801ST COMBAT SUPPORT HOSPITAL
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Distinctive Unit Insignia


Description/Blazon
A gold color metal and enamel device 1 1/8 inches (2.86 cm) in height overall consisting of a red Greek cross bearing two gold heraldic lions passant guardant of the vertical arm, between them a hite disc bearing horizontally throughout two blue bars, all with a continuous maroon scroll arced around top and base and doubled white behind lateral arms of the cross, inscribed "TO SERVE" on the upper arc and "MAN AND COUNTRY" on the lower, all in gold letters.

Symbolism
Maroon and white are the colors used for the Army Medical Department, and the red cross is symbolic of aid. The gold lions passant guardant on a red ground are derived from the arms of Normandy, where the unit, as the 28th Station Hospital, participated in the Northern France Campaign during World War II. Two blue bands on white, adapted from the flag of Chicago, refer to the organization's location at Fort Sheridan, near Chicago.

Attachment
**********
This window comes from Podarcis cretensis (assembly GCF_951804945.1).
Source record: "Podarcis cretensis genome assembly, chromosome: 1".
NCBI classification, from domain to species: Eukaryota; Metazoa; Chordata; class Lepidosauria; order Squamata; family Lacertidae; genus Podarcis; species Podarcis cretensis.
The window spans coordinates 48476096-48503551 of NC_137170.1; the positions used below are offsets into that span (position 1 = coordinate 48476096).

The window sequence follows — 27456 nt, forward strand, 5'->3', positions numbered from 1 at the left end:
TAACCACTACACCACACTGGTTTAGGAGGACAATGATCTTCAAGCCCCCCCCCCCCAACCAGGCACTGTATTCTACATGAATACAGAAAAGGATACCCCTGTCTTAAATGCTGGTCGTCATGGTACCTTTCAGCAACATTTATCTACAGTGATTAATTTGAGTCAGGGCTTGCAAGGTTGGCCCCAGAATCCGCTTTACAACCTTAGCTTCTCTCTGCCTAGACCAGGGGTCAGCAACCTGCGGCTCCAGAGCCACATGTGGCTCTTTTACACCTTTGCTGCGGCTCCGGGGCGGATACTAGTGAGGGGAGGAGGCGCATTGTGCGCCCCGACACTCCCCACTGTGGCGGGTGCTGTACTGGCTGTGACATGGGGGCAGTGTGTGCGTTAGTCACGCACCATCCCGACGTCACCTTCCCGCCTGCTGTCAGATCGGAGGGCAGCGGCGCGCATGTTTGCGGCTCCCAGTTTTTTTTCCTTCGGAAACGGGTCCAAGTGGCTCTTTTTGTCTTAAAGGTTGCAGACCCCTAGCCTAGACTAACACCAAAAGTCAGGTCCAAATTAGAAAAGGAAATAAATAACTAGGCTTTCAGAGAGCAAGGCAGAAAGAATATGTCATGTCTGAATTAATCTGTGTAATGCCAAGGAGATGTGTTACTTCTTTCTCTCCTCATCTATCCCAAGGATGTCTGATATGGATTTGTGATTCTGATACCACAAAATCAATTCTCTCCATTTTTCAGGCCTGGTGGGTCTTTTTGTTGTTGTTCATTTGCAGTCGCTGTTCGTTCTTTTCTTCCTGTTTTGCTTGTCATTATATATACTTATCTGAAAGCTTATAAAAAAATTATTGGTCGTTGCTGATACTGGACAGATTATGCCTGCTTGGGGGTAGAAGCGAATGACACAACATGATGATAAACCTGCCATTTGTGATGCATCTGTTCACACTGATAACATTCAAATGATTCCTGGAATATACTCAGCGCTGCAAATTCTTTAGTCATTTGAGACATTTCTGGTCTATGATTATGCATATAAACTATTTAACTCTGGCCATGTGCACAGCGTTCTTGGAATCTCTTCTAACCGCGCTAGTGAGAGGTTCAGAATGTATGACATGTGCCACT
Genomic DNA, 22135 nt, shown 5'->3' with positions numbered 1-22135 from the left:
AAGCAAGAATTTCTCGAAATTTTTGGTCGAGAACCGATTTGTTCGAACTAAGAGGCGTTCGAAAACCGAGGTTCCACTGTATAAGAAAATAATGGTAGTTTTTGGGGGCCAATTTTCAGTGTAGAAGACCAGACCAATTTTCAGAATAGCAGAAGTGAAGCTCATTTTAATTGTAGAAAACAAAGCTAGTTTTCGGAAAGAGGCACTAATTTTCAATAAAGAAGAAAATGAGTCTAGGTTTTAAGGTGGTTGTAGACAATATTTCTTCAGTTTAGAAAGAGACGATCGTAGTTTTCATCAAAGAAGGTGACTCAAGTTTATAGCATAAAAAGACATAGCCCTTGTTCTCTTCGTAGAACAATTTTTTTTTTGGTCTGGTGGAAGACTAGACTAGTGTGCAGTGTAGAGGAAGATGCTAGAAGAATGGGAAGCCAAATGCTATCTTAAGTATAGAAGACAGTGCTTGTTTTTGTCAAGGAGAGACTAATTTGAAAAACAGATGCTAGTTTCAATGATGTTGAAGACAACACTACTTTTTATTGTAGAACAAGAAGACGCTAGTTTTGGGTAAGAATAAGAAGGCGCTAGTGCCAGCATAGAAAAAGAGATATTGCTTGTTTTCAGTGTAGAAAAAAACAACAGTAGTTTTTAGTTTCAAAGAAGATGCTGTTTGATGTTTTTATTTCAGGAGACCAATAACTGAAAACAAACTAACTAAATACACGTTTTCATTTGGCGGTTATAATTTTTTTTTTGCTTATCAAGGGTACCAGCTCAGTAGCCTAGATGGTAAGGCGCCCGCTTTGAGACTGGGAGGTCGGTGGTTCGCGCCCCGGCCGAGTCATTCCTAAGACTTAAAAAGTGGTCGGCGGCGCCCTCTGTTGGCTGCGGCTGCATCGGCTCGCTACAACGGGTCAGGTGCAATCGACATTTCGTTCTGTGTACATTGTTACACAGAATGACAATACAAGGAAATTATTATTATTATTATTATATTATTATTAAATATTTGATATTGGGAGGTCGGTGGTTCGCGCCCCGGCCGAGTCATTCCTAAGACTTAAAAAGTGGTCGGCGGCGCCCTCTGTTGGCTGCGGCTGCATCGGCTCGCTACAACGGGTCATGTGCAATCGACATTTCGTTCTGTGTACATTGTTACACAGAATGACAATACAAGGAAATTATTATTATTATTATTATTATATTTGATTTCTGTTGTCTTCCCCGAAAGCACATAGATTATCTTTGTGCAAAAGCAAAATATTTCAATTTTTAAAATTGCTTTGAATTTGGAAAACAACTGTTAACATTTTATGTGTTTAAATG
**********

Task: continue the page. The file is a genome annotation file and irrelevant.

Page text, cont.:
Background
The distinctive unit insignia was originally approved for the 801st General Hospital on 4 November 1971. It was redesignated effective 1 September 1995, for the 801st Combat Support Hospital, with description and symbolism revised.





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